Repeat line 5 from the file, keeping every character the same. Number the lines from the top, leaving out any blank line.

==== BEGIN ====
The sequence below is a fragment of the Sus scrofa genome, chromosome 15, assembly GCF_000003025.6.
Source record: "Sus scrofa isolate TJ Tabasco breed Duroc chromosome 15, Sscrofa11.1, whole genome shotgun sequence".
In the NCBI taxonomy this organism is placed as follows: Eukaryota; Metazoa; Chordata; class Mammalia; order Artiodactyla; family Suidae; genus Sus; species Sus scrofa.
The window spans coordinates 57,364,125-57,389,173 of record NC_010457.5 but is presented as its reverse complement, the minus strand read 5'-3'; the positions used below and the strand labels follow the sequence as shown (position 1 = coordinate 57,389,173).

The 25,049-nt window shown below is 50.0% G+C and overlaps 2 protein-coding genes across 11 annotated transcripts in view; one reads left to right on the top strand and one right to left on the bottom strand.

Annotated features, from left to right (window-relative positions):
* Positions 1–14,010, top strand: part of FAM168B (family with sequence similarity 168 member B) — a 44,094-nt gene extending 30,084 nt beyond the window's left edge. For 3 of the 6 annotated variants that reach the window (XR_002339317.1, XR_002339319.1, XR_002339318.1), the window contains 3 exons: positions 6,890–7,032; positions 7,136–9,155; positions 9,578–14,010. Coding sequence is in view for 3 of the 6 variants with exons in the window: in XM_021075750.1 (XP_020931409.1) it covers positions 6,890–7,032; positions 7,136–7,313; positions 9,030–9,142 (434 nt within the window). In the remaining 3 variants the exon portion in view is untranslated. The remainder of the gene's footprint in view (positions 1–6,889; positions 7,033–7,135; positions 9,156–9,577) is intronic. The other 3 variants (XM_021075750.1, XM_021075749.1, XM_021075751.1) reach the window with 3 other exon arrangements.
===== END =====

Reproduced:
The 25,049-nt window shown below is 50.0% G+C and overlaps 2 protein-coding genes across 11 annotated transcripts in view; one reads left to right on the top strand and one right to left on the bottom strand.